Thursday, September 14, 2017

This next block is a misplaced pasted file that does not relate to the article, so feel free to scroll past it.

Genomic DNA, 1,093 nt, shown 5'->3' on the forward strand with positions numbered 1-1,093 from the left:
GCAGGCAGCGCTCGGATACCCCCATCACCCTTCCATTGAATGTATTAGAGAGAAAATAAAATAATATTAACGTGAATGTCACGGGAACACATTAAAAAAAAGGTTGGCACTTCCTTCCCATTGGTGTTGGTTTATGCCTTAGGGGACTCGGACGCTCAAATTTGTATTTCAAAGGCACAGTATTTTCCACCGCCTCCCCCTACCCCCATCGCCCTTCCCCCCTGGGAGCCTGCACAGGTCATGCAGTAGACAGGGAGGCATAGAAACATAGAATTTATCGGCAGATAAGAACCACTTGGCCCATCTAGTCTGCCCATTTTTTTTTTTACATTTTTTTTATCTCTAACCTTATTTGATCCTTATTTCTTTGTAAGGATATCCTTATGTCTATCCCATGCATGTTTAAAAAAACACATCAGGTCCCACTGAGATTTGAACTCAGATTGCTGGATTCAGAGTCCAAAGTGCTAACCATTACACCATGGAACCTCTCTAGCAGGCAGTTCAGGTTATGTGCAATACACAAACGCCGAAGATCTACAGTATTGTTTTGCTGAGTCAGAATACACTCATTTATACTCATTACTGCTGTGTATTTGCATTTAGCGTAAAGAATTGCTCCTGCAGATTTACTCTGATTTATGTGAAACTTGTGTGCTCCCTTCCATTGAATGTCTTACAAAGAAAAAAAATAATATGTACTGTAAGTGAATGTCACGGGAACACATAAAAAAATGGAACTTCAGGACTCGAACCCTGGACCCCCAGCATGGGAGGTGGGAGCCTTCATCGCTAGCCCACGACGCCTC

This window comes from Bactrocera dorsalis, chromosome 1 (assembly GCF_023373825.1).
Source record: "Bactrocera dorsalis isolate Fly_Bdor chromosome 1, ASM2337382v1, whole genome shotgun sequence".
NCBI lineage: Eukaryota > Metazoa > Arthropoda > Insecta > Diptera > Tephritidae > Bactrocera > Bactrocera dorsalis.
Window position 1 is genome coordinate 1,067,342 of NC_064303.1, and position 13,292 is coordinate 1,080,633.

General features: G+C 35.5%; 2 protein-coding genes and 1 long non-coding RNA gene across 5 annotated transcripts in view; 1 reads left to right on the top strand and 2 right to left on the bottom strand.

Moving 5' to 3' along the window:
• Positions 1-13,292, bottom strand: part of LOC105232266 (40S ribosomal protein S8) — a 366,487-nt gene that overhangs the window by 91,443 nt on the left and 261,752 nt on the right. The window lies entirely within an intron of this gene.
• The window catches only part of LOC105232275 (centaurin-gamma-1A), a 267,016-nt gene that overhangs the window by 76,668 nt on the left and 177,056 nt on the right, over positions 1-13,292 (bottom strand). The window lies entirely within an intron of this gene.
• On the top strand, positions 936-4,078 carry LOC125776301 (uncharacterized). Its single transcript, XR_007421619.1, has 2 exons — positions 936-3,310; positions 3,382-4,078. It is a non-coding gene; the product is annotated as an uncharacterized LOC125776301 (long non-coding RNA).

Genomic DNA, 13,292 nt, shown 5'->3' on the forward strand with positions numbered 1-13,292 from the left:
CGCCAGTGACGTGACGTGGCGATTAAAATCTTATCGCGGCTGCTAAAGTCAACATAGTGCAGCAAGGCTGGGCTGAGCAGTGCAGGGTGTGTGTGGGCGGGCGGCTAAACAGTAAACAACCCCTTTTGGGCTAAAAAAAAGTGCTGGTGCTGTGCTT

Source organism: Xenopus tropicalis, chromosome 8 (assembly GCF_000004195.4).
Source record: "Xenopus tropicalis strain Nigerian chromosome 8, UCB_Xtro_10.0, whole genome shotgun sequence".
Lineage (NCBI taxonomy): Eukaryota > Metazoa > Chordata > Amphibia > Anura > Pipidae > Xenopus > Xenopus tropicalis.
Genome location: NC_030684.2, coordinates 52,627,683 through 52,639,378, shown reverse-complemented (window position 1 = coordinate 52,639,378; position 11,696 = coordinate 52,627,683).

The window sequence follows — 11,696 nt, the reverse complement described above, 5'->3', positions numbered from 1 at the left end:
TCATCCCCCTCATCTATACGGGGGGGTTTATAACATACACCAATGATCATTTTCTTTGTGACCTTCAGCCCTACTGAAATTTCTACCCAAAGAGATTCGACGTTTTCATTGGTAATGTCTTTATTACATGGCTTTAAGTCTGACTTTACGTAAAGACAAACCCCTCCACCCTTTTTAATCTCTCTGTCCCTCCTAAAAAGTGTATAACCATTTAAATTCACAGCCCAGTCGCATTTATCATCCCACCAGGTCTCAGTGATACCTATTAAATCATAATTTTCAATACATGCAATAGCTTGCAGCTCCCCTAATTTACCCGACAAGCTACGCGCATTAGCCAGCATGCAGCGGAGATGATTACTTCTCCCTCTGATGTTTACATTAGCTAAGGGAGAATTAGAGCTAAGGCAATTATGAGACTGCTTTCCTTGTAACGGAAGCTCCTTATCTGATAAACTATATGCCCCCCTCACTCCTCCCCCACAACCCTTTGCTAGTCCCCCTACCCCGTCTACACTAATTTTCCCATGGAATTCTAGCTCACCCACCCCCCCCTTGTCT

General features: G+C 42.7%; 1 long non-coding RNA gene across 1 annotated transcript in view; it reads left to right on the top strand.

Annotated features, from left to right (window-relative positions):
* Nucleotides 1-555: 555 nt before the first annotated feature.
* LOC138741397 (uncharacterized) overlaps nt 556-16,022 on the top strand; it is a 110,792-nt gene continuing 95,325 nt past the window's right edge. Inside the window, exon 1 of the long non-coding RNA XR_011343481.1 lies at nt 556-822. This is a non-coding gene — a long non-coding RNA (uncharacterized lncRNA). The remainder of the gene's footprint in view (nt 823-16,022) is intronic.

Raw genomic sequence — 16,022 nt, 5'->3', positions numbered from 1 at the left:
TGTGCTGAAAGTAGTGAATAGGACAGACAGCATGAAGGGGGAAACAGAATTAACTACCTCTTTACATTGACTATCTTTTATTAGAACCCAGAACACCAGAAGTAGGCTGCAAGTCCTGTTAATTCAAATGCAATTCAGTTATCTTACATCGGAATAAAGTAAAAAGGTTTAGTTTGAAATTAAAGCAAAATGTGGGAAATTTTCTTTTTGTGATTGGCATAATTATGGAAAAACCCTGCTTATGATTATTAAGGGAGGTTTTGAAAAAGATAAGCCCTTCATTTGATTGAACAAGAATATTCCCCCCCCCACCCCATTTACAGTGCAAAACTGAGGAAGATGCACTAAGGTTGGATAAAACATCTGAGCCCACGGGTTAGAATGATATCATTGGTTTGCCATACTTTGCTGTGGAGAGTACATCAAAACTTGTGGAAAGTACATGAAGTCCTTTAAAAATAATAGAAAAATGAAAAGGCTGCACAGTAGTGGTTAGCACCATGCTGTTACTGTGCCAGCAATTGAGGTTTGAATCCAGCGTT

Today I was supposed to co-teach a class. I knew the material in a real world way but have not taught a class before. So I put off thinking about it until the night before, at which point I casually leafed through the material. Slept pretty well last night due to avoiding thinking about it. Got to the class this morning and things seemed fine. The other teacher (who is amazing) sort of passed the baton to me when it was my turn. I didn't get well versed at the materials. I felt overwhelmed. About 3 minutes in, my mind spazzed. I started feeling the corners of my vision flicker. I tried to breathe through it. I told the instructor I needed to step out for a minute. I closed the door behind me and as I was walking down the hallway, trying to breathe, the darkness got darker and it all went black. I found myself about a minute later waking from the konk, drenched in sweat, with two women hovering over me. I couldn't remember if I was still in class. I remember saying "how humiliating" as I was first waking up. I heard them saying to call 911. They told me not to move as I tried to sit up. I didn't listen and sat up on the floor, back against the wall as the dark fuzzy stars started fading away. When the stars were gone, I got myself up and sat on a chair nearby. I asked if I could go into a conference room instead. I hated the idea of the class coming out for break and seeing me surrounded by police and firefighters. So they let me sit in an empty conference room to await the paramedics which they insisted on calling. Bah! I know it's protocol, but I knew I was fine. Just a humiliating mind spaz, everyone, nothing to see here. Paramedics arrived (yum!), checked my vitals and blood sugar and said everything was fine. I told them I don't want to go to the hospital, signed a form, and they went on their merry way, leaving me alone in the conference room with just my wounded pride to keep me company. I sat there for a good long while, contemplating what to do next. I finally made up my mind to go back to class because if I left, I don't think I could've forgiven myself. So I went back in, thankfully they were just taking their break, so I discreetly told the instructor what happened. He asked what I wanted to do and I said I wanted to stay, but not to teach (fuck no), so I just stood around pretending to be useful for the remaining 2 hours. Usually at this point in life, one has enough experiences on which to draw for how to handle most shitty situations. But there was no playbook for this one. I've felt shitty all day. Can't get it out of my head. I hate feeling defeated. For what? Because I'm scared of messing up? Because I don't want people to think I'm stupid or boring or weird? I'm pissed off at my body. I feel like it betrayed me. Showed my hand. I also recognize I could've done better. I should've done better. I had a month to prepare. Instead, I dicked around until the last minute and tried to wing it. It's an insult to the good instructor who was trying to train with me and help me expand my skills. Pretty fucking rude of me. I guess I'm just disappointed in myself. I've spoken before about how I feel safe usually where ever I am because I can trust myself to handle a situation. This one, I couldn't. It's like, I don't have a lot that motivates me, and I can put things off and put them off and then this one came up finally and kicked me in the (figurative) balls. I have decided I want to start forcing myself into more situations like this, and eventually my ancestral fainting goat tendencies will dissipate. They have to, right? I'm mad and sad and disappointed and humiliated. And then there's the thing about whether I should tell people at work or not. I hate feeling like I'm keeping secrets or something, but this isn't exactly something one wants to share, and I have a right to my private humiliations being kept private. My boss already knows. Someone told him, not sure who, but I think it's policy to inform the boss anyway so couldn't avoid that. But it feels dishonest when people asked how it went and I just give some generic "went horribly, I choked and didn't teach at all" etc. I guess things like this in life happen to everybody, in different ways. On the upside, Richard pointed out that I didn't shit my pants, so at least that's still not on the list of humiliations. When I was a kid I remember passing out a couple of times, and all my siblings have too. The first time I remember I was in Kindergarten sitting on stage cross legged with my class lined up in a few rows. We were practicing something and each had on a pair of white gloves and two drum sticks and we were playing some sort of song on the floor of the stage in the gym. There was a black light on. I remember looking down at my little hands in the white gloves and then I remember waking up, everybody still tapping their drum sticks. I must've just konked out for a few seconds. I don't think anyone noticed at all. The second time, I was in 3rd grade in Mrs. Rackley's class and she was a real piece of work - mean as hell and always made everyone cry. I was supposed to've done some sort of homework in an oceanography packet and she asked me to pull the packet out. I didn't do my homework so I was worried about getting in trouble. I opened the top of my desk up and felt the dark fuzzies in my vision and started to stand up and say "Mrs. Rackley I don't feel good..." but my voice trailed off and I hit the floor. Upside to that one is, Stetson Butler (a classmate) put his arm around me to help bring me to the nurses' office. Score. He was hella cute. But that's the last I ever remember it happening. I wish I could blame the passing out on me being vegan for this whole month, or being on my period, or having a cold, or me locking my knees or forgetting to breath, or something ANYTHING else, but based on the evidence at hand, all my personal history, it's obvious. I flipped the fuck out and pulled a Fainting Goat Special to get out of it. So I've got to suck it up and keep on keeping on. Put myself out of my comfort zone more and get used to it and get better. And do it all while I'm mad as fuck at myself as a motivator, because when I'm mad, I get shit done. I feel like it's my most productive emotion, even though it masks a lot of other, healthier emotions. Like vulnerability. That's another one I felt today. I definitely don't like that one. Maybe the takeaway is, I won't do it perfectly the first time, but I'll keep forcing myself into things and maybe, eventually, I'll get better. So I should trust myself after all. Might be a rocky journey back to trust on this one though.